The Berry Islands Continued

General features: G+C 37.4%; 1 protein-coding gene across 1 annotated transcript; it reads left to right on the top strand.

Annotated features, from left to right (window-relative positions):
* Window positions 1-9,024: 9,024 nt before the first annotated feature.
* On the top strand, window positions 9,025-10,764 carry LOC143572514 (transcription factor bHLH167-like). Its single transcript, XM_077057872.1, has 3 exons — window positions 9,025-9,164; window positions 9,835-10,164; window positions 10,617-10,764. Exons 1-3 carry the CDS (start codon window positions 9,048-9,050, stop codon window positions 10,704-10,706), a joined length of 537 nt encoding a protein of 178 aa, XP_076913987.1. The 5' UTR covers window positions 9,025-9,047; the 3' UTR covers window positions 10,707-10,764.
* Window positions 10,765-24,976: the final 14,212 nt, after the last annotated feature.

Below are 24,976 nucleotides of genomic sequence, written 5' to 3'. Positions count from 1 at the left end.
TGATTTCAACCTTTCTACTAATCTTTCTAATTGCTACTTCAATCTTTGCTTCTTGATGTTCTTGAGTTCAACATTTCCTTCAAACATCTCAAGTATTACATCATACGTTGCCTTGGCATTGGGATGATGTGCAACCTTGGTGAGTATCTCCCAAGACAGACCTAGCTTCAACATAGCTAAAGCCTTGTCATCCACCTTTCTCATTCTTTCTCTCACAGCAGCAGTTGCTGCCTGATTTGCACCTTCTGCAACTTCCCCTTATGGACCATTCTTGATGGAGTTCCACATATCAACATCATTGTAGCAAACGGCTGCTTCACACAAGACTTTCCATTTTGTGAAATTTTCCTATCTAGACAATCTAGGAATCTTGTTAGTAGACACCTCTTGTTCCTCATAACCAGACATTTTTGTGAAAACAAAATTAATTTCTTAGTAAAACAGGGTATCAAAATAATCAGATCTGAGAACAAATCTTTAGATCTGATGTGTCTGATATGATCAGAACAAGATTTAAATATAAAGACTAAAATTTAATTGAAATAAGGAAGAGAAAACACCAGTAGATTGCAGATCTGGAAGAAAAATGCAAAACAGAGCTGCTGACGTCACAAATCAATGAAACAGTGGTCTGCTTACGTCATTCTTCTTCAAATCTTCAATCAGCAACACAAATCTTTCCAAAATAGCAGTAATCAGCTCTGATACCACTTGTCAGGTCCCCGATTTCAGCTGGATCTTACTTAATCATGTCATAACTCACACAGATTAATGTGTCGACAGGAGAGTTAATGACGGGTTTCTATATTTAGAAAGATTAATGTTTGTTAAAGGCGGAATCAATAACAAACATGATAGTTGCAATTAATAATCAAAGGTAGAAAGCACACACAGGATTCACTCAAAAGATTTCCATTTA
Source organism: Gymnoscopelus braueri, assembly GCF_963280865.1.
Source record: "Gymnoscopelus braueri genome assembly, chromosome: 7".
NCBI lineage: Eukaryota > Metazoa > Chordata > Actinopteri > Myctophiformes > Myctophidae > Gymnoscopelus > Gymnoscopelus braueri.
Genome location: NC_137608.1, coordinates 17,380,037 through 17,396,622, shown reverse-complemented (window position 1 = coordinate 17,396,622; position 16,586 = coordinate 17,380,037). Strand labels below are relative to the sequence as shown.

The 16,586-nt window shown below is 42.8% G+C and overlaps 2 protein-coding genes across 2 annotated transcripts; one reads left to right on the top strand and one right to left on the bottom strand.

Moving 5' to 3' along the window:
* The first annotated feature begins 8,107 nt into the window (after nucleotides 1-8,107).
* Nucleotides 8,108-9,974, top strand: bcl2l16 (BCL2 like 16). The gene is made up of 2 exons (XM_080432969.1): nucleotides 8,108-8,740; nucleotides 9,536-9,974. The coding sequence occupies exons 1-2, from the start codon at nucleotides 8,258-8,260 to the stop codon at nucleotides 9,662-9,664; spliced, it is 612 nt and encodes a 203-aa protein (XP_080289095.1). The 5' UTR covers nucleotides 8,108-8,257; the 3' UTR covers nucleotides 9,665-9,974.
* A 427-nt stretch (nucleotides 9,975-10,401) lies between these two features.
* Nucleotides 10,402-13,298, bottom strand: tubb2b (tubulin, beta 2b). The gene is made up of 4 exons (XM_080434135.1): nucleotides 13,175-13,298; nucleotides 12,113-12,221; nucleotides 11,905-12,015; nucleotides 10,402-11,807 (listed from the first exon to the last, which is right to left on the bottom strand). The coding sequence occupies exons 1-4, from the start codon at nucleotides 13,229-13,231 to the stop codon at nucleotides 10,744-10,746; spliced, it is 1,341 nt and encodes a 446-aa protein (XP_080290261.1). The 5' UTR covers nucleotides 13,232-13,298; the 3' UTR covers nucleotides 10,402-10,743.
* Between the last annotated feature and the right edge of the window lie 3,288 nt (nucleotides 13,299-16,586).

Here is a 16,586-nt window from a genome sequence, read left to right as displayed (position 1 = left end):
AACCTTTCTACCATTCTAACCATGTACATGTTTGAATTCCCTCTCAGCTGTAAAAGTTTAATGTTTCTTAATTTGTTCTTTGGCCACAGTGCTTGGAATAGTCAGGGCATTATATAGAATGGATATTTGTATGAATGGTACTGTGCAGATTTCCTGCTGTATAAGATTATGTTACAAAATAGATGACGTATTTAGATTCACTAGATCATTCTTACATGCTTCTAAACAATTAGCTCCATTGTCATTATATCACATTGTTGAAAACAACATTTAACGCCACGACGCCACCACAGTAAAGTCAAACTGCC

Last week after we spent the day exploring Frazer’s Hog Cay we decided to make our way North to some other Berry Islands. We were both feeling quite ready to leave our anchorage as we had been there for quite some time and were starting to get a bit stir crazy. It was a Monday and we did our usual weather and routing checking and planning and decided to leave the following morning. But first, we had one more island to explore! Kyle had been eyeing this outlying island since we arrived and kept checking it out through the binoculars. It was unique in that it looked completed surrounded by white sandy beaches- no breaks in the shore of rocks or mangroves. We loaded up the dinghy and headed towards the island. It turned out to be a further dinghy ride than we had thought, but still only took about 30 minutes. As we approached the island it was clear that Kyle’s thoughts were correct, white sandy beach surrounding the entire island with a large wooded area in the middle. We jumped out of Lucy and lifted her up onto the beach. I went to setting up our blanket and books and other gear we brought for our afternoon on the sand bar. It was a nice change to have such a large area of sand. The other islands we had been exploring were either very small, or only had a few patches of sand and otherwise were porous sharp rock. Choosing a direction we headed down the beach with the goal of circling the island. An hour or so later we had circled the island 3 times and had quite a bit of fun along the way. There was a tiny little sandbar a couple hundred feet from the beach on the opposite side of where we landed and we waded out to it. Running isn’t something we get to do very often, so we took advantage of the long sandbar and ran back and forth- chasing each other, racing, and giggling. There were star fish scattered all around the edge of the sandbar and I stopped to observe them from time to time. We stretched and took deep breathes. We talked about how grateful we were and how hard we worked to get there. We discussed the ups and downs that led us to that moment and looked around in awe at our surroundings. We felt like we were the only ones in the world at that moment and that we were free. It was clear that the tide was starting to come in as our sand bar began shrinking, so we waded back to the beach and continued our walk- checking out all the rubbish that is scattered on the edge of where the sand ends the woods begin. That’s something we do a lot on these deserted islands- look at all the garbage and plastic that has made its way to these desolate places. Anything you can think of we find the remnants of. Balloons, glass, plastic jugs, oil jugs, fuel jugs, milk crates, pieces of doors, houses, boats, TV’s, ropes, plastic pieces of any size and color imaginable- plastic and more plastic. We go through this stuff and look for things useful to us. The other day Kyle found a large net made from polyethylene that was wrapped around some mangroves. He took the net and cleaned it and fixed it up and it is now our bow sprit net! So we can lounge next to the bow sprit on calm days at sea. At first all this rubbish made me sad, but now after seeing it on every beach in every country I have visited, it has just become what it is. It’s just how it is. We clean up what we can, take what we think is most dangerous to sea life and birds, and dream about one day coming back in a huge boat and cleaning up all the beaches. But for now, as to not let it ruin our adventures, we include it in our exploring and see if we can find any treasures within the plastic.